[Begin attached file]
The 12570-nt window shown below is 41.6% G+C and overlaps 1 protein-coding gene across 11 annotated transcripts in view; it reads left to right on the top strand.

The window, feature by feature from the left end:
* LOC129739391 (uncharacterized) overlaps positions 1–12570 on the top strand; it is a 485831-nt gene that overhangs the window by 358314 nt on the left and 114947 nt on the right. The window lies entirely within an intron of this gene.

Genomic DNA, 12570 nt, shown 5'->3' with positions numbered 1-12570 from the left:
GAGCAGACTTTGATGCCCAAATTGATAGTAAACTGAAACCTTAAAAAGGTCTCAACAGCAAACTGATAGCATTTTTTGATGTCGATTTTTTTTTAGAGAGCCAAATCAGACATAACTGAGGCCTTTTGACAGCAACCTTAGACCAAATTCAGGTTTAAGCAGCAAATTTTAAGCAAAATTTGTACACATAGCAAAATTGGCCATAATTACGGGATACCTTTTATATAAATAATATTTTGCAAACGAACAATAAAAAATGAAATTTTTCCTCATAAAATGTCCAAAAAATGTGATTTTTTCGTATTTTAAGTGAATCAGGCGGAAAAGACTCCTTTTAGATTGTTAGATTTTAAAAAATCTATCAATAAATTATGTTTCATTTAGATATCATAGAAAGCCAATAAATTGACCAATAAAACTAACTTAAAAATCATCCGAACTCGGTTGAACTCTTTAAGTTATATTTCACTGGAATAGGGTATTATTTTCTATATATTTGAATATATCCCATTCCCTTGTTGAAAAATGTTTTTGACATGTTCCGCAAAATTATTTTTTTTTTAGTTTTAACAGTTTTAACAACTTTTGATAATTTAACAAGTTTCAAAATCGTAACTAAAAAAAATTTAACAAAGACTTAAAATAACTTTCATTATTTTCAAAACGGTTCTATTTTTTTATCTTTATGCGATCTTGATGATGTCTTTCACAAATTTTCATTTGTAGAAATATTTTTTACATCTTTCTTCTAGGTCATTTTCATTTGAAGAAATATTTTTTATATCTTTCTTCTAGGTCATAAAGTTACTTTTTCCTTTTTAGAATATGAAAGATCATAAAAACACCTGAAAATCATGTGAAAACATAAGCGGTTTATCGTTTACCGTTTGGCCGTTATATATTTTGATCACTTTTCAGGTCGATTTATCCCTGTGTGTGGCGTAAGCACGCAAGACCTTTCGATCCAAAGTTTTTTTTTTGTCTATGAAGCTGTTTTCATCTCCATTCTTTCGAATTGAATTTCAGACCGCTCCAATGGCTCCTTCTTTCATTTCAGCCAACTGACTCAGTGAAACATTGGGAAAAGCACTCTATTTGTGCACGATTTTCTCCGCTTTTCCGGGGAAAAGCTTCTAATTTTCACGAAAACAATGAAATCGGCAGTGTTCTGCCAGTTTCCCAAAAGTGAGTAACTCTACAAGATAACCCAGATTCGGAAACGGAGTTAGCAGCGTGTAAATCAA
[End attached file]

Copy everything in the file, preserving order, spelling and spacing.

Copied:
The 12570-nt window shown below is 41.6% G+C and overlaps 1 protein-coding gene across 11 annotated transcripts in view; it reads left to right on the top strand.

The window, feature by feature from the left end:
* LOC129739391 (uncharacterized) overlaps positions 1–12570 on the top strand; it is a 485831-nt gene that overhangs the window by 358314 nt on the left and 114947 nt on the right. The window lies entirely within an intron of this gene.

Genomic DNA, 12570 nt, shown 5'->3' with positions numbered 1-12570 from the left:
GAGCAGACTTTGATGCCCAAATTGATAGTAAACTGAAACCTTAAAAAGGTCTCAACAGCAAACTGATAGCATTTTTTGATGTCGATTTTTTTTTAGAGAGCCAAATCAGACATAACTGAGGCCTTTTGACAGCAACCTTAGACCAAATTCAGGTTTAAGCAGCAAATTTTAAGCAAAATTTGTACACATAGCAAAATTGGCCATAATTACGGGATACCTTTTATATAAATAATATTTTGCAAACGAACAATAAAAAATGAAATTTTTCCTCATAAAATGTCCAAAAAATGTGATTTTTTCGTATTTTAAGTGAATCAGGCGGAAAAGACTCCTTTTAGATTGTTAGATTTTAAAAAATCTATCAATAAATTATGTTTCATTTAGATATCATAGAAAGCCAATAAATTGACCAATAAAACTAACTTAAAAATCATCCGAACTCGGTTGAACTCTTTAAGTTATATTTCACTGGAATAGGGTATTATTTTCTATATATTTGAATATATCCCATTCCCTTGTTGAAAAATGTTTTTGACATGTTCCGCAAAATTATTTTTTTTTTAGTTTTAACAGTTTTAACAACTTTTGATAATTTAACAAGTTTCAAAATCGTAACTAAAAAAAATTTAACAAAGACTTAAAATAACTTTCATTATTTTCAAAACGGTTCTATTTTTTTATCTTTATGCGATCTTGATGATGTCTTTCACAAATTTTCATTTGTAGAAATATTTTTTACATCTTTCTTCTAGGTCATTTTCATTTGAAGAAATATTTTTTATATCTTTCTTCTAGGTCATAAAGTTACTTTTTCCTTTTTAGAATATGAAAGATCATAAAAACACCTGAAAATCATGTGAAAACATAAGCGGTTTATCGTTTACCGTTTGGCCGTTATATATTTTGATCACTTTTCAGGTCGATTTATCCCTGTGTGTGGCGTAAGCACGCAAGACCTTTCGATCCAAAGTTTTTTTTTTGTCTATGAAGCTGTTTTCATCTCCATTCTTTCGAATTGAATTTCAGACCGCTCCAATGGCTCCTTCTTTCATTTCAGCCAACTGACTCAGTGAAACATTGGGAAAAGCACTCTATTTGTGCACGATTTTCTCCGCTTTTCCGGGGAAAAGCTTCTAATTTTCACGAAAACAATGAAATCGGCAGTGTTCTGCCAGTTTCCCAAAAGTGAGTAACTCTACAAGATAACCCAGATTCGGAAACGGAGTTAGCAGCGTGTAAATCAA